New Mexico landscape, Jack Crow leads his motley crew of vampire killers
infested, dilapidated house far removed from civilization. Apparently,
Crow's crew kills bloodsuckers in a unique manner: they pierce them with
cables attached to a running truck outside. The vampires are thus yanked
from the darkness of their abode and into the sunlight, where they quickly
flare up into ashes. The scene is effectively scary yet sets up the film's
darkly humorous tone as well. After this beginning, however, the movie
slows to a crawl for about half an hour as the major conflict between Jack
Crow and the original vamp Valek is set up.
Whether you like John Carpenter's Vampires or not will largely
whether or not you like the actors. James Woods does a wickedly fun turn as
the lead vampire slayer. He brings a manic energy which fits the character
perfectly. Thomas Ian Griffith deserves an equal nod as the very effective
Valek. He informs the vampire with a menacing quality equal to that of
other classic actors like Bela Lugosi. If you do not like these actors,
especially Woods, however, you probably won't like this movie, as it serves
almost like a vehicle for the two. As a side note, the highly respected
Maximilian Schell does a supporting role here -- this makes *two* so-so
Hollywood movies he's appeared in this year (the other being the somewhat
cheesy Deep Impact).
John Carpenter's Vampires is remarkedly different from the other horror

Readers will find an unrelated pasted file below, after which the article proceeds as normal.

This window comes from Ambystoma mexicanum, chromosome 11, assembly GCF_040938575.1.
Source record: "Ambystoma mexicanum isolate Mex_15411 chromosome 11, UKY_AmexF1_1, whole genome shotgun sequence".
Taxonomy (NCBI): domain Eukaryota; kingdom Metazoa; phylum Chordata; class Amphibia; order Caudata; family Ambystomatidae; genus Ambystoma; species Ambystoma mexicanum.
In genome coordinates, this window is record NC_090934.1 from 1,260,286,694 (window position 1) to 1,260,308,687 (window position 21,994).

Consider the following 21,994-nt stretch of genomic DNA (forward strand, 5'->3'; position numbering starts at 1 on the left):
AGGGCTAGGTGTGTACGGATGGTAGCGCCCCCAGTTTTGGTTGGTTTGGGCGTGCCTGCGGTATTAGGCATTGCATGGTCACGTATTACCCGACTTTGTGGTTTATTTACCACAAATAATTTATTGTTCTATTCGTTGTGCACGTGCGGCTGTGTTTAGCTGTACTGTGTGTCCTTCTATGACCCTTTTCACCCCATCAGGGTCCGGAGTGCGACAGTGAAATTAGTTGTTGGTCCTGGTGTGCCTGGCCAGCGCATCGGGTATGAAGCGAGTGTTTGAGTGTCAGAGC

movies released this past month and a half in that not even a single
teenager graces the screen. ... all of them center upon teenagers.
John Carpenter's Vampires features an entirely adult cast. This
necessarily mean the behavior of these characters, however, is any more
informed by intelligence. People do stupid things in this movie just like
any other horror movie. One of the reasons, though, that I only give this
film three stars is the attitude the main characters have. Jack Crow and
Tony Montoya are uncomfortably misogynistic. They kidnap a prostitute who
has been bitten by Valek and treat her like absolute crud. Although she is
turning into a vampire, their treatment of her still seems cruel and
passionless. The storyline's only major fault is to suggest that Montoya
falls in love with her. Crow's treatment of members of the Catholic
priesthood will probably offend some too. In one scene, for instance, Crow
kicks the crap out of a priest to get information, then asks the priest
whether he was turned on by the abuse or not.
Despite these faults, the final hour of John Carpenter's Vampires
speed and is highly entertaining. Not much more may be said without giving
away some of the plot's resolution; however, the final showdown between
Crow's "gang" and Valek's "posse" in a deserted town combines the genres of
the Western and horror quite well. Ultimately, sitting through the first
half-hour is rewarded by the finale.
John Carpenter's Vampires is deservedly rated R. It contains many
graphic violence, some nudity, and several words and phrases which will
never make it to commercial network TV. This one's worth catching before it
comes out on video. You could probably still see it at a second-run,
bargain theater for the next several weeks.
Other reviews by Justin may be found at
The Internet Movie